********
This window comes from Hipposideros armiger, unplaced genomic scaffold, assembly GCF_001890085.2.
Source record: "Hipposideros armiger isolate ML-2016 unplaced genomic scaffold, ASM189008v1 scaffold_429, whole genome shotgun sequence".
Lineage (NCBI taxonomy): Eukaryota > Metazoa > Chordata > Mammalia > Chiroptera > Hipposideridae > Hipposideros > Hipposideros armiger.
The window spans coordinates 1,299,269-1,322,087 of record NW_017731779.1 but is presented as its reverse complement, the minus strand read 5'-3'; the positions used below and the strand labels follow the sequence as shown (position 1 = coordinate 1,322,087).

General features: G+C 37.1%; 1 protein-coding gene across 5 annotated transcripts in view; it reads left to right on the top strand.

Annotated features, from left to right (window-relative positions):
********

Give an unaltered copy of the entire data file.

This window comes from Hipposideros armiger, unplaced genomic scaffold, assembly GCF_001890085.2.
Source record: "Hipposideros armiger isolate ML-2016 unplaced genomic scaffold, ASM189008v1 scaffold_429, whole genome shotgun sequence".
Lineage (NCBI taxonomy): Eukaryota > Metazoa > Chordata > Mammalia > Chiroptera > Hipposideridae > Hipposideros > Hipposideros armiger.
The window spans coordinates 1,299,269-1,322,087 of record NW_017731779.1 but is presented as its reverse complement, the minus strand read 5'-3'; the positions used below and the strand labels follow the sequence as shown (position 1 = coordinate 1,322,087).

General features: G+C 37.1%; 1 protein-coding gene across 5 annotated transcripts in view; it reads left to right on the top strand.

Annotated features, from left to right (window-relative positions):